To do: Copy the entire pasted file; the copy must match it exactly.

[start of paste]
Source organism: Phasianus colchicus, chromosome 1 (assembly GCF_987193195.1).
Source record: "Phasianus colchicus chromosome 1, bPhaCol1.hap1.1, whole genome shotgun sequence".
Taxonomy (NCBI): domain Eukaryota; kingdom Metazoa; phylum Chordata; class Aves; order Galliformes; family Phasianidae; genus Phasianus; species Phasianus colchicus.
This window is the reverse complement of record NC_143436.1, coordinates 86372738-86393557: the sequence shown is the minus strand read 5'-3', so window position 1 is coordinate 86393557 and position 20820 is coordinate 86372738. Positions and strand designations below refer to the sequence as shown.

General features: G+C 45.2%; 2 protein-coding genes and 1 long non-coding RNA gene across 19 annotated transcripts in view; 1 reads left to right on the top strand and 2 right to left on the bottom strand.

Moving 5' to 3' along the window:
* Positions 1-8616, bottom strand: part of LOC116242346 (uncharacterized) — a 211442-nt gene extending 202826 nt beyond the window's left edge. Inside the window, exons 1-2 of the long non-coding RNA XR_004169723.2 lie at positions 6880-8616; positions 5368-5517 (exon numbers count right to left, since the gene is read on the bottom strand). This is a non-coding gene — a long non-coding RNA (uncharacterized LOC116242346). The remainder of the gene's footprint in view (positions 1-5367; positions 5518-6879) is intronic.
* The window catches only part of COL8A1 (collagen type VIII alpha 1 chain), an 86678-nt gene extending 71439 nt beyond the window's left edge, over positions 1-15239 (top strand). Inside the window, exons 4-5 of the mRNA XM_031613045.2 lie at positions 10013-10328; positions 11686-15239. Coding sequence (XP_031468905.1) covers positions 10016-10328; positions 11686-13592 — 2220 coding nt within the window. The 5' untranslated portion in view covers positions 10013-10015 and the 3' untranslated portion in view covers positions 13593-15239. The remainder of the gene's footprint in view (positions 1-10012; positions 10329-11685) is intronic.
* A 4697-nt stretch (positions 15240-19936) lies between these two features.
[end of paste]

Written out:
Source organism: Phasianus colchicus, chromosome 1 (assembly GCF_987193195.1).
Source record: "Phasianus colchicus chromosome 1, bPhaCol1.hap1.1, whole genome shotgun sequence".
Taxonomy (NCBI): domain Eukaryota; kingdom Metazoa; phylum Chordata; class Aves; order Galliformes; family Phasianidae; genus Phasianus; species Phasianus colchicus.
This window is the reverse complement of record NC_143436.1, coordinates 86372738-86393557: the sequence shown is the minus strand read 5'-3', so window position 1 is coordinate 86393557 and position 20820 is coordinate 86372738. Positions and strand designations below refer to the sequence as shown.

General features: G+C 45.2%; 2 protein-coding genes and 1 long non-coding RNA gene across 19 annotated transcripts in view; 1 reads left to right on the top strand and 2 right to left on the bottom strand.

Moving 5' to 3' along the window:
* Positions 1-8616, bottom strand: part of LOC116242346 (uncharacterized) — a 211442-nt gene extending 202826 nt beyond the window's left edge. Inside the window, exons 1-2 of the long non-coding RNA XR_004169723.2 lie at positions 6880-8616; positions 5368-5517 (exon numbers count right to left, since the gene is read on the bottom strand). This is a non-coding gene — a long non-coding RNA (uncharacterized LOC116242346). The remainder of the gene's footprint in view (positions 1-5367; positions 5518-6879) is intronic.
* The window catches only part of COL8A1 (collagen type VIII alpha 1 chain), an 86678-nt gene extending 71439 nt beyond the window's left edge, over positions 1-15239 (top strand). Inside the window, exons 4-5 of the mRNA XM_031613045.2 lie at positions 10013-10328; positions 11686-15239. Coding sequence (XP_031468905.1) covers positions 10016-10328; positions 11686-13592 — 2220 coding nt within the window. The 5' untranslated portion in view covers positions 10013-10015 and the 3' untranslated portion in view covers positions 13593-15239. The remainder of the gene's footprint in view (positions 1-10012; positions 10329-11685) is intronic.
* A 4697-nt stretch (positions 15240-19936) lies between these two features.